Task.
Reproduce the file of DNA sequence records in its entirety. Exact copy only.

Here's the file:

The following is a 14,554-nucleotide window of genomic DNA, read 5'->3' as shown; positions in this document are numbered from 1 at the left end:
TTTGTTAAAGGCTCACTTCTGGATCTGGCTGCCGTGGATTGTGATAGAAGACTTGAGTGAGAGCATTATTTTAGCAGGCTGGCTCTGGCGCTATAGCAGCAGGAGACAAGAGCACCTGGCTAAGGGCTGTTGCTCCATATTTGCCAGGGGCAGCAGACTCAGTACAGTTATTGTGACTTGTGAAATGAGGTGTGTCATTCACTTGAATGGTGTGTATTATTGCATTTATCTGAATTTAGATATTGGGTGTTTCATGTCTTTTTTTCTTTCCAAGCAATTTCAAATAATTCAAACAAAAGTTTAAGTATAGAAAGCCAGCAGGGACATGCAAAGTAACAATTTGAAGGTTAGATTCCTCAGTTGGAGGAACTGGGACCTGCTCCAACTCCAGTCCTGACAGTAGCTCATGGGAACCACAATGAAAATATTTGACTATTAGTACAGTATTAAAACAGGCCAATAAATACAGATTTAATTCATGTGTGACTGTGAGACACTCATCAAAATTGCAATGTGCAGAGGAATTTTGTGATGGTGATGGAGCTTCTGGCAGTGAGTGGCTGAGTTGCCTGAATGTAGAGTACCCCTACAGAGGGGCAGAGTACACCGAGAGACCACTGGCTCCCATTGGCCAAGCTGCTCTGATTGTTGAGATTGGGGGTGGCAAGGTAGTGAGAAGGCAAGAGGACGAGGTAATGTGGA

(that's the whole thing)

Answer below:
The following is a 14,554-nucleotide window of genomic DNA, read 5'->3' as shown; positions in this document are numbered from 1 at the left end:
TTTGTTAAAGGCTCACTTCTGGATCTGGCTGCCGTGGATTGTGATAGAAGACTTGAGTGAGAGCATTATTTTAGCAGGCTGGCTCTGGCGCTATAGCAGCAGGAGACAAGAGCACCTGGCTAAGGGCTGTTGCTCCATATTTGCCAGGGGCAGCAGACTCAGTACAGTTATTGTGACTTGTGAAATGAGGTGTGTCATTCACTTGAATGGTGTGTATTATTGCATTTATCTGAATTTAGATATTGGGTGTTTCATGTCTTTTTTTCTTTCCAAGCAATTTCAAATAATTCAAACAAAAGTTTAAGTATAGAAAGCCAGCAGGGACATGCAAAGTAACAATTTGAAGGTTAGATTCCTCAGTTGGAGGAACTGGGACCTGCTCCAACTCCAGTCCTGACAGTAGCTCATGGGAACCACAATGAAAATATTTGACTATTAGTACAGTATTAAAACAGGCCAATAAATACAGATTTAATTCATGTGTGACTGTGAGACACTCATCAAAATTGCAATGTGCAGAGGAATTTTGTGATGGTGATGGAGCTTCTGGCAGTGAGTGGCTGAGTTGCCTGAATGTAGAGTACCCCTACAGAGGGGCAGAGTACACCGAGAGACCACTGGCTCCCATTGGCCAAGCTGCTCTGATTGTTGAGATTGGGGGTGGCAAGGTAGTGAGAAGGCAAGAGGACGAGGTAATGTGGA